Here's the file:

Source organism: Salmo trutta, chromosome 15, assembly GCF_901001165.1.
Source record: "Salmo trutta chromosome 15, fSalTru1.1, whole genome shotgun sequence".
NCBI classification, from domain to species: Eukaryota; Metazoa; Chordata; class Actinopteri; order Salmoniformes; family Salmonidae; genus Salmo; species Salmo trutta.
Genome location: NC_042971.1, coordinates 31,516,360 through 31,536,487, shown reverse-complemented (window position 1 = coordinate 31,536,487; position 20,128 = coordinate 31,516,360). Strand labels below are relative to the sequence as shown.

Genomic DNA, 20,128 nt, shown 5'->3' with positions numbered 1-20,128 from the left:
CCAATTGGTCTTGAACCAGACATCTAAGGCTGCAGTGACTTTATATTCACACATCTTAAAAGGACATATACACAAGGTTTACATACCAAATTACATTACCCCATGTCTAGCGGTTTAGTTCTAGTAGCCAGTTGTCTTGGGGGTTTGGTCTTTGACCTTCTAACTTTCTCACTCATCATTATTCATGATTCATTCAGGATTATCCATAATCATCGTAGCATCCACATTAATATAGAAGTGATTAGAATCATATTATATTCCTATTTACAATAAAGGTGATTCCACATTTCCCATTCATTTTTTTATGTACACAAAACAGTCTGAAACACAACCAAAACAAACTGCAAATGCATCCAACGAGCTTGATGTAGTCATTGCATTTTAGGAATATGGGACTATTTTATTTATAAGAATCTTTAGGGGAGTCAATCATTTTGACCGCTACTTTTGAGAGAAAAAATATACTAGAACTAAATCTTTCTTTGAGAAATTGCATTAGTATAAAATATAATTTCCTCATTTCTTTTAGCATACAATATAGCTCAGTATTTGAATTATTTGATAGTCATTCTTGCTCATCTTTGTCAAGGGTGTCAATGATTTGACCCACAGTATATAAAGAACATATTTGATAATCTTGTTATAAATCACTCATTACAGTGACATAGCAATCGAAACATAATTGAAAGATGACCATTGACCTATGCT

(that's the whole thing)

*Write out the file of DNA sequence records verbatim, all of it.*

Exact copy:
Source organism: Salmo trutta, chromosome 15, assembly GCF_901001165.1.
Source record: "Salmo trutta chromosome 15, fSalTru1.1, whole genome shotgun sequence".
NCBI classification, from domain to species: Eukaryota; Metazoa; Chordata; class Actinopteri; order Salmoniformes; family Salmonidae; genus Salmo; species Salmo trutta.
Genome location: NC_042971.1, coordinates 31,516,360 through 31,536,487, shown reverse-complemented (window position 1 = coordinate 31,536,487; position 20,128 = coordinate 31,516,360). Strand labels below are relative to the sequence as shown.

Genomic DNA, 20,128 nt, shown 5'->3' with positions numbered 1-20,128 from the left:
CCAATTGGTCTTGAACCAGACATCTAAGGCTGCAGTGACTTTATATTCACACATCTTAAAAGGACATATACACAAGGTTTACATACCAAATTACATTACCCCATGTCTAGCGGTTTAGTTCTAGTAGCCAGTTGTCTTGGGGGTTTGGTCTTTGACCTTCTAACTTTCTCACTCATCATTATTCATGATTCATTCAGGATTATCCATAATCATCGTAGCATCCACATTAATATAGAAGTGATTAGAATCATATTATATTCCTATTTACAATAAAGGTGATTCCACATTTCCCATTCATTTTTTTATGTACACAAAACAGTCTGAAACACAACCAAAACAAACTGCAAATGCATCCAACGAGCTTGATGTAGTCATTGCATTTTAGGAATATGGGACTATTTTATTTATAAGAATCTTTAGGGGAGTCAATCATTTTGACCGCTACTTTTGAGAGAAAAAATATACTAGAACTAAATCTTTCTTTGAGAAATTGCATTAGTATAAAATATAATTTCCTCATTTCTTTTAGCATACAATATAGCTCAGTATTTGAATTATTTGATAGTCATTCTTGCTCATCTTTGTCAAGGGTGTCAATGATTTGACCCACAGTATATAAAGAACATATTTGATAATCTTGTTATAAATCACTCATTACAGTGACATAGCAATCGAAACATAATTGAAAGATGACCATTGACCTATGCT